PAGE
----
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Thousands of Irish people who worked in Britain and have returned home have a chance to secure a big top-up to their pension

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People who worked in Britain have been warned that they have just weeks left to benefit from a special concession to top up their pension from the UK.

Thousands of Irish people worked in Britain and paid the equivalent of our social insurance there, giving them access to a pension.

There is now an opportunity for these people to add up to 16 extra years to their UK pension, but the window closes on April 5.

Opting for the special top up could be hugely beneficial, allowing people to get a much higher pension from Britain in addition to any pensions they are due to get from this country, according to Frank Buckley of USP Financial, a Co Offlay-based firm that specialises in helping returned immigrants secure their UK state pension entitlements.

He said that under the UK system people are normally allowed pay for a maximum of six historic years missing from their national insurance (NI) record there. NI is the equivalent of PRSI here.

“They are missing because they did not work in the UK in those years because they left the country,” Mr Buckley said.

Major changes were introduced to the UK state pension in 2016.

One of the changes was the introduction of what was called the New State Pension.

Under the old state pension people required 30 qualifying years on their NI record to secure the full standard rate which is currently £141.85 (€160.82) per week. This is increasing to £156.20 per week from mid-April.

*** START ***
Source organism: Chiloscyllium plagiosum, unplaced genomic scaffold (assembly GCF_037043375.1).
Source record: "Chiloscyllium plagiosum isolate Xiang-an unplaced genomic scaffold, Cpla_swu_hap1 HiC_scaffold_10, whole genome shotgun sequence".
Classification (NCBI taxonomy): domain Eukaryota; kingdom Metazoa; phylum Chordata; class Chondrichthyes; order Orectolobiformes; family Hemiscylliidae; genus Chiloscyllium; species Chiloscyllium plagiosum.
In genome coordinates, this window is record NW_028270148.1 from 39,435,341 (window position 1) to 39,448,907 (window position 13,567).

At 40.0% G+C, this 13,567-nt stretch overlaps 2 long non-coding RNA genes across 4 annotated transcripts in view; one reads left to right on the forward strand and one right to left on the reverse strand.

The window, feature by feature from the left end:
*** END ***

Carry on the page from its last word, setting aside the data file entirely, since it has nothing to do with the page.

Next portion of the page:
With the new pension people are now required to have 35 qualifying years on their NI record to reach the full standard rate of £185.15 per week. This is increasing to £203.85 from mid-April.

“Anybody whose qualifying years straddles pre and post-April 2016 will have a hybrid state pension entitlement consisting of the old and the new state pensions.”

When it made the changes the British government introduced a concession allowing a wider window for paying historic years to encourage people to maximise their NI records.

This means people can currently pay for a maximum of 16 historical years (2006/07 to 2021/22) missing from their NI record.

Normally you can only pay for a maximum of six years.

But this concession is closing on April 5 and the option to pay for the 11 earliest of those 16 years will be gone forever.

After April 5 the voluntary contribution system reverts back to the maximum six historic years.

Paying for 16 historic years would improve an existing UK state pension entitlement by £79.02 a week. It will be £87.00 after mid-April with a pension rise.

Mr Buckley said the priority now is for people to at least submit an application to HM Revenue and Customs for voluntary contributions ahead of the deadline.

People can find the application form, the Form CF83, as the last two pages in the HMRC manual NI38 which you can locate on gov.uk.

He said people can complete it and send it off to HM Revenue and Customs.

People are under no obligation to pay for all 16 years. They can choose to pay for some, all or none of those additional years as it is a voluntary system.

Mr Buckley said once approved for voluntary contributions, people can continue paying them up to their UK state retirement date of 66. The maximum number of years is 35.


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